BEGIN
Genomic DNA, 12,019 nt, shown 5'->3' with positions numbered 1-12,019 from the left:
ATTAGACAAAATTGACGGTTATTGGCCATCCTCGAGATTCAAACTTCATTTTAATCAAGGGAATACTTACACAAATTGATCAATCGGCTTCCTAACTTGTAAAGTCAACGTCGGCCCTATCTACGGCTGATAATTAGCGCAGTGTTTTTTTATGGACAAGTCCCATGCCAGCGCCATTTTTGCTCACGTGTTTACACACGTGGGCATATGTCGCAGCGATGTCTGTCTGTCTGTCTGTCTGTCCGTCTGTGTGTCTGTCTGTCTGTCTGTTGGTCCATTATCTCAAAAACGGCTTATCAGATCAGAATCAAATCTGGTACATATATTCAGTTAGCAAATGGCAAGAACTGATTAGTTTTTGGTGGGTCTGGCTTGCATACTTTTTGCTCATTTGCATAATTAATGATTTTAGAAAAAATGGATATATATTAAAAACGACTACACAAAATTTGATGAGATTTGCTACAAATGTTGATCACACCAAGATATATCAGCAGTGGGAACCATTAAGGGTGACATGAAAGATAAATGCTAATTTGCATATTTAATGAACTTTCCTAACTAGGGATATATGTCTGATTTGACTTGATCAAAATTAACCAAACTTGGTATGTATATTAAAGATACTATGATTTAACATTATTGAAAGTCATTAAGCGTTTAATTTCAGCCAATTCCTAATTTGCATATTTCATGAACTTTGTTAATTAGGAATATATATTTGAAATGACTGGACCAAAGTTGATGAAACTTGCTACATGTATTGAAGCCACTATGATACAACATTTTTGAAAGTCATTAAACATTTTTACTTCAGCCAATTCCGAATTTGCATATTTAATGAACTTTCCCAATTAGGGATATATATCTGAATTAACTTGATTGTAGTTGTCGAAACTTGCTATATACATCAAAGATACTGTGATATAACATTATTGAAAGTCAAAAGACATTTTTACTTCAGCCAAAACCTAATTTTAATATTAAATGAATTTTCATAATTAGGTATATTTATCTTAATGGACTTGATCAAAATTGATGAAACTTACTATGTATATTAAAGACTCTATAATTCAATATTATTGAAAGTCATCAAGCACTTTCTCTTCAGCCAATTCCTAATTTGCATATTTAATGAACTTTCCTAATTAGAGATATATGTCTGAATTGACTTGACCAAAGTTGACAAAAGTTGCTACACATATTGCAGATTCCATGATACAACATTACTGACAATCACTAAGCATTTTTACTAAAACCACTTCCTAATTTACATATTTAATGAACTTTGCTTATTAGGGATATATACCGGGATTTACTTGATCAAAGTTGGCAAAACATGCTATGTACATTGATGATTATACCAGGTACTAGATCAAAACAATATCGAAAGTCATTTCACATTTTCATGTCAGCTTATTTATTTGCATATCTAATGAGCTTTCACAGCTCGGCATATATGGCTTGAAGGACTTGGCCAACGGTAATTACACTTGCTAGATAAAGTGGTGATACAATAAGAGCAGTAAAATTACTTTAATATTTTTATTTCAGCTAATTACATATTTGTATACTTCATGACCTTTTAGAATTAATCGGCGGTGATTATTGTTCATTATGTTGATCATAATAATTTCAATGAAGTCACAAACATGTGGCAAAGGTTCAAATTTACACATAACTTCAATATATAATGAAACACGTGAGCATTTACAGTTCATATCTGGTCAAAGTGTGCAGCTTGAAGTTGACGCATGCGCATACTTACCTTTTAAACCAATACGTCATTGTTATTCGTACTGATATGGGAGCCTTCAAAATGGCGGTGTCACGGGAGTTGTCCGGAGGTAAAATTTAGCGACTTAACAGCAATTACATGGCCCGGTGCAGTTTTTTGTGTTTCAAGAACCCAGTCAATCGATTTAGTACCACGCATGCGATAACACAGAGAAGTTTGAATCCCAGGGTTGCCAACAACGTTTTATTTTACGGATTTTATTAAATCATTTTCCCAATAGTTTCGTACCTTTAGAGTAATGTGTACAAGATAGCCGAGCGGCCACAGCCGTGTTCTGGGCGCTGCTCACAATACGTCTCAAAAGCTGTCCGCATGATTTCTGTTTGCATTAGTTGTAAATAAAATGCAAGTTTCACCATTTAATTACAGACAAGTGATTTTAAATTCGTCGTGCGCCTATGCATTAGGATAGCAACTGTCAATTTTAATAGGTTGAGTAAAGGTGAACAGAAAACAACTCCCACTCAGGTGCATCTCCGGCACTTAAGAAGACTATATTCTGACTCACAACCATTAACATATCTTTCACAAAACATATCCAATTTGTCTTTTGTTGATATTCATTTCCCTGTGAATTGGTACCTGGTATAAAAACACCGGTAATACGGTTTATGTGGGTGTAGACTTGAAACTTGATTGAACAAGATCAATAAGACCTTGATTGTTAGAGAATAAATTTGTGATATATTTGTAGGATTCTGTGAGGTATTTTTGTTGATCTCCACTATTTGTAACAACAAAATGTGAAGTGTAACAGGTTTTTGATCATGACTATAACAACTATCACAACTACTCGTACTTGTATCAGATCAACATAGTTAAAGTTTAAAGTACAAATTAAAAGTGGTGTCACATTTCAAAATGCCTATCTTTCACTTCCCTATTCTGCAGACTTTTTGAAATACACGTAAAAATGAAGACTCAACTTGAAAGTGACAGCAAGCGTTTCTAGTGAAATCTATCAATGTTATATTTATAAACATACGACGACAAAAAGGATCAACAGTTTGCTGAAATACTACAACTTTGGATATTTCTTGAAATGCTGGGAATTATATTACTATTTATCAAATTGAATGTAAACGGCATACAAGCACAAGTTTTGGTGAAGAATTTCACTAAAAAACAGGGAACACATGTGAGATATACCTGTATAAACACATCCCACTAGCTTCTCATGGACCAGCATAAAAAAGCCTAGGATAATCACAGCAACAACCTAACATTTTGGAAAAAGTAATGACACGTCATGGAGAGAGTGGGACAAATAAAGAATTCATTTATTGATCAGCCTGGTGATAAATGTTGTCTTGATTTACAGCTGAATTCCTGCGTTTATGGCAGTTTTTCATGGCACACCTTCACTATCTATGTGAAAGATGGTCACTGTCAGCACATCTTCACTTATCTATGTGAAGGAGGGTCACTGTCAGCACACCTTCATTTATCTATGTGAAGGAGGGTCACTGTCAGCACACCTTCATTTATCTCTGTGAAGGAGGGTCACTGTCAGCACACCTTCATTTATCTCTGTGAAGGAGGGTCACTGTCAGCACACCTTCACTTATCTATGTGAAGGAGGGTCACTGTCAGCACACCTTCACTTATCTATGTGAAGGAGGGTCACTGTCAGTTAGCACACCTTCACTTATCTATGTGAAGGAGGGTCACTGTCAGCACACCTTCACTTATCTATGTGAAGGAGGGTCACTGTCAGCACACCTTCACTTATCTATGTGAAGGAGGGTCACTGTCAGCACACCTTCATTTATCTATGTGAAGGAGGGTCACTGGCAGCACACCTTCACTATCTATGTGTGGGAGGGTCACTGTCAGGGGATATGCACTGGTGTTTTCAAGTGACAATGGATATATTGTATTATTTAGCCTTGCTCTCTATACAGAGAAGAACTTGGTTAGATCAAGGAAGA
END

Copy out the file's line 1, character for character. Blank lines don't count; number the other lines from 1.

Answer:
Genomic DNA, 12,019 nt, shown 5'->3' with positions numbered 1-12,019 from the left: